Eunice Walker proudly wore her “Hillary 2016” campaign button Thursday night as she sat through the parade of speakers leading up to Hillary Clinton’s nomination acceptance speech at the Democratic National Convention.
Walker was in Denver, though. She was one of more than 200 Clinton supporters who packed an event space in the Santa Fe Arts District. Like some others around her, she was often emotional when she spoke of her adoration for the Clinton family.
Walker emigrated from Botswana, Africa in 2001 and runs her own home care business in Denver. She speaks glowingly of the global charity led by former President Bill Clinton.
“The Clinton Foundation helped the entire continent of Africa to fight aids and poverty. And on his right hand side was his wife,” she said. “And you what they say: Behind a successful man there stands a strong woman. And this is the strongest woman I know.”
But Clinton’s speech came as many Americans wonder whether the former secretary of state can be trusted. Some of those same concerns come from those on the political left who are ardent Bernie Sanders supporters.
Walker doesn’t understand why so many people say they can’t trust Clinton. A CNN poll before the convention found 68 percent said Clinton isn’t honest and trustworthy. A similar CBS poll showed similar distrust: 67 percent.
“I don’t know those people who are saying that she’s not trustworthy,” she said. “You know what, when you are in the ring fighting, everybody comes at you.”
Ed Vigdor of Denver has read the same polling and he thinks people are too hard on the former senator, secretary of state and first lady.
“Do some research and actually look at the facts and stop listening to opinions,” he said. “She’s a politician. They all are flawed in some way and stuff like that. We’re all human beings. None of us are perfect.”
There are also concerns that Clinton may not be able to win over hardcore Bernie Sanders supporters. Some Sanders supporters held protests outside this week’s convention in Philadelphia. And some delegates even tried to disrupt Clinton’s speech.
Vigdor once backed Sanders and knows a lot of “Bernie or Bust” people who have yet come on board with Clinton’s campaign.
But Vigdor hopes Sanders die-hards eventually back Clinton, primarily because the next president will determine the direction of the Supreme Court.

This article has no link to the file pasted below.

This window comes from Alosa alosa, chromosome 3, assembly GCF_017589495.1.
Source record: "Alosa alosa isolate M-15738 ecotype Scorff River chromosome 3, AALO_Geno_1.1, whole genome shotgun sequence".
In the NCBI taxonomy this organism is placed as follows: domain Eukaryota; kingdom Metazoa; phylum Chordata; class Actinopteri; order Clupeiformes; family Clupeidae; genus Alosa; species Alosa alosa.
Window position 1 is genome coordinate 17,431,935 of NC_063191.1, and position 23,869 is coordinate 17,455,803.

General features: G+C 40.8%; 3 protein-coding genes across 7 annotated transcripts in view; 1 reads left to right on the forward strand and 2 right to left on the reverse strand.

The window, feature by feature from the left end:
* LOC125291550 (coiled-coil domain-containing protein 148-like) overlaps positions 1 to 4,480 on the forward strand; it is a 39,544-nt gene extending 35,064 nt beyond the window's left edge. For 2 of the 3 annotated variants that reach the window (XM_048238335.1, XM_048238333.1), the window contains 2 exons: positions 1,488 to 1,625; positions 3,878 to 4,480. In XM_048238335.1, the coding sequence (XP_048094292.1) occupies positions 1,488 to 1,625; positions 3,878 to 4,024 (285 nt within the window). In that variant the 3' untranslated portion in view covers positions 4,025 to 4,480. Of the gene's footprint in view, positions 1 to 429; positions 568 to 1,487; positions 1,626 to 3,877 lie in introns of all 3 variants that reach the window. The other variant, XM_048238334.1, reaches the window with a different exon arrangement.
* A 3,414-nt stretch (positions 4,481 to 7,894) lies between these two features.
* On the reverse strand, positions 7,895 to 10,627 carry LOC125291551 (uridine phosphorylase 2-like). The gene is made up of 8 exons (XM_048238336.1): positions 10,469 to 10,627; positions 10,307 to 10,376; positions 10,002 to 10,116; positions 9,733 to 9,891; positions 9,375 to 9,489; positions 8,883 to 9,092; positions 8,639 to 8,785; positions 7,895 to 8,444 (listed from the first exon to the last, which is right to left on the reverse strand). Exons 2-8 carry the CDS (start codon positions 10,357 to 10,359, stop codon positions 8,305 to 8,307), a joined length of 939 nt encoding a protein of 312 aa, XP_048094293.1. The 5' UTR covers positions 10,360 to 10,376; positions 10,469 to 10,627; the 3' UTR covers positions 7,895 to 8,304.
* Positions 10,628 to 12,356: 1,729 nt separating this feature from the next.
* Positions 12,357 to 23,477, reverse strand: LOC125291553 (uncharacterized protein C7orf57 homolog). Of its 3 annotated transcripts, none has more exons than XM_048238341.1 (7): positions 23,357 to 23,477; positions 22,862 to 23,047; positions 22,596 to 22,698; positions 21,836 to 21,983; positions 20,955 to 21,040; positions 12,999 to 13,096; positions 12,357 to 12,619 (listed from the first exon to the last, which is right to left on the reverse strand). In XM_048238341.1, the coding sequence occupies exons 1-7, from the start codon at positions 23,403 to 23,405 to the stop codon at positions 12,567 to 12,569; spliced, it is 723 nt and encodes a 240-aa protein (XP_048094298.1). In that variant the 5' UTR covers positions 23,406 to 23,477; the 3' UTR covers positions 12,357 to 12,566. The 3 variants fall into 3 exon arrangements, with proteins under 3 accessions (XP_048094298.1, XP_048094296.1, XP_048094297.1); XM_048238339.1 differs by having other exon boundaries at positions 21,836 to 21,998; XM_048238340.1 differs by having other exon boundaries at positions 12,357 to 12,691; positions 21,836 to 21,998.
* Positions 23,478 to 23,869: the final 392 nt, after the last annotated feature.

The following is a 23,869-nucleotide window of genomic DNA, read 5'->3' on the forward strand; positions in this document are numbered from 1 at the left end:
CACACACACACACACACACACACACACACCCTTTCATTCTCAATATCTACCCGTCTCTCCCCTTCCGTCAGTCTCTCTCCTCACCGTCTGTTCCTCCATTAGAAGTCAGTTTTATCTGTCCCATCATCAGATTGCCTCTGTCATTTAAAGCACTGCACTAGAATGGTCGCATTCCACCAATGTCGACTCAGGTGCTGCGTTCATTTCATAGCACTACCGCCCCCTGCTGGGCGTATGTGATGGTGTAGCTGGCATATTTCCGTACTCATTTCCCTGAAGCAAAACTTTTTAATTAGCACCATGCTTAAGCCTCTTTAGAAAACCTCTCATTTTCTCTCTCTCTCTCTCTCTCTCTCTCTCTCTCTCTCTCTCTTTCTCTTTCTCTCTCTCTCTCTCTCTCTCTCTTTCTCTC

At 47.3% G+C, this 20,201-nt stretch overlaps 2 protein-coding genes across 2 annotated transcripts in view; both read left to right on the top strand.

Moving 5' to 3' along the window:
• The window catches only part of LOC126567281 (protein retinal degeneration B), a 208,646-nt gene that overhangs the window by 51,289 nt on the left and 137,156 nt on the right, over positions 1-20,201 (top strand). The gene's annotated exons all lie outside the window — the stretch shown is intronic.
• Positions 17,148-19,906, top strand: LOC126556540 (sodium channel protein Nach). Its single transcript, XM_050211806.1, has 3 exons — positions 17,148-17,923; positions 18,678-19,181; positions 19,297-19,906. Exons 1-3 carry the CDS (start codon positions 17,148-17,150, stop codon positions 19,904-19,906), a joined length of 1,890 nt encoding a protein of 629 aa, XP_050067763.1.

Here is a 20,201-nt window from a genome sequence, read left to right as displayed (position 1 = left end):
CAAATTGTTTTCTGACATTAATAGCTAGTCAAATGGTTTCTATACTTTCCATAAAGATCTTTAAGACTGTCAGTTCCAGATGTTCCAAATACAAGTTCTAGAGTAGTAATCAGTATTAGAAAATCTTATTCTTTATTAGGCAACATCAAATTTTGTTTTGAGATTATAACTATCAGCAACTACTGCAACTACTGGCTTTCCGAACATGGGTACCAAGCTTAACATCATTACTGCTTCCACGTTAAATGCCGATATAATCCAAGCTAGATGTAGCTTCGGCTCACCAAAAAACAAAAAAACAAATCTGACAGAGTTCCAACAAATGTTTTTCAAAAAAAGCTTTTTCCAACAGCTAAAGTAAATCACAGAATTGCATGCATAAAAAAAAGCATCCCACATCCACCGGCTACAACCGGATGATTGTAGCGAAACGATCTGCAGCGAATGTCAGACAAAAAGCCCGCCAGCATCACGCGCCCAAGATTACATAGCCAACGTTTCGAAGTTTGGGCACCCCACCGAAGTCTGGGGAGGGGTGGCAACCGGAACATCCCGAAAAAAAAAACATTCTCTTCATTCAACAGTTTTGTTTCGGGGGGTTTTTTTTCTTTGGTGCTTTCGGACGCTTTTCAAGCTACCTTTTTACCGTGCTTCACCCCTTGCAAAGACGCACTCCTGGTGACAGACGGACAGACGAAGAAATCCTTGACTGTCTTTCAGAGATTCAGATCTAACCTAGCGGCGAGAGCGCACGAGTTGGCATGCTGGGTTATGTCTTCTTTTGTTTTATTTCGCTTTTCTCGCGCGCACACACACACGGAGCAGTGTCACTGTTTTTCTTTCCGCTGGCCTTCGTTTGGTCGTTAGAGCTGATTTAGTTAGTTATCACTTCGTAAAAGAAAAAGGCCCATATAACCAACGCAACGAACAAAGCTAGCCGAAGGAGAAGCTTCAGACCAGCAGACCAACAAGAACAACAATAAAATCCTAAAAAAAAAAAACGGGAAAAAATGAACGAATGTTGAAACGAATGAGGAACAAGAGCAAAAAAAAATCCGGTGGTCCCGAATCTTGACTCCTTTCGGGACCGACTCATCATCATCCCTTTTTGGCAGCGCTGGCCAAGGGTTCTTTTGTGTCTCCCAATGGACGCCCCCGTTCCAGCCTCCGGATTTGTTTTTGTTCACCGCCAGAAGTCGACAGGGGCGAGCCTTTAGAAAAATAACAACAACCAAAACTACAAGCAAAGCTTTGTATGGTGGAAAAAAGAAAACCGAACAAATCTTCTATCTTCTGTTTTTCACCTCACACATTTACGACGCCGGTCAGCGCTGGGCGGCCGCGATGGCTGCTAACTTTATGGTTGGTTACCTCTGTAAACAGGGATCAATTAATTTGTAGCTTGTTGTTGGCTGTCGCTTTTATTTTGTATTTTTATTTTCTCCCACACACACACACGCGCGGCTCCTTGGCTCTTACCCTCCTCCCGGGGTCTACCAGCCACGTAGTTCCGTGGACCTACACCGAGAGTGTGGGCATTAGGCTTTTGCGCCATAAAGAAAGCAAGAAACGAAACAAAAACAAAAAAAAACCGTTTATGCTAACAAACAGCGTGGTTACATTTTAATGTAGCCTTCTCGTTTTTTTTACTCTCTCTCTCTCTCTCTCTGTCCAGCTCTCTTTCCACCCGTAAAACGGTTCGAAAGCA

“You know what, as much as I respect their opinion and I get where they’re coming from with the frustration of our current government situation,” he said. “This election is just way too important for a protest.”
Millennials make up a big chunk of Sanders supporters. Colin Cannon, 18, recently graduated from Littleton High School and caucused for the Vermont senator. Now he’s ready to cast his first vote in a general election for Clinton, in part because he was won over by Clinton’s plan to ease college debt.
He has a message for Sanders supporters who may be inclined to vote for a third-party candidate.
“I say you’re wasting your vote. You aren’t helping a candidate get elected that has a chance,” he said. “If you are in favor of the Green Party stance, helping the Democratic Party move left instead of throwing away your vote.”
Myles Iribarne recently moved to Denver from Arizona, where he cast his ballot for Sanders in the primary. He now supports Clinton.
“I understand where people are coming from when they say they don’t trust Hillary,” he said. “I trust Trump much less. I think anything Trump says is not founded on logic. It’s not founded on principal. It’s founded on whatever he thinks in that moment and probably whatever he thinks is going to get attention.”
Clinton got loud cheers for promoting a path to citizenship for undocumented immigrants – And when she called to reverse the Supreme Court’s Citizens United decision, which allows corporations and labor unions, among others, to spend unlimited amounts of money in a political campaign.
But perhaps the most passionate eruption from the Denver crowd came when Clinton acknowledged the milestone of becoming the first female presidential nominee from a major political party.
That brought Eunice Walker to tears.
“You know what? It has long been due,” she said. “Even in Africa, we have about three women presidents.”
“I was crying because I never thought I would live to see a woman president of this country. This is the most powerful country in the whole word.”
Lauren Havens wrapped her arms around her daughter, Madison, and wept. Madison has a genetic syndrome that causes mental impairment.
“She’s a woman. She’s me. Hillary Clinton is me,” Lauren Havens said as tears streamed down her face. “And she fights for rights of the disabled. That’s my daughter. It’s a big deal.”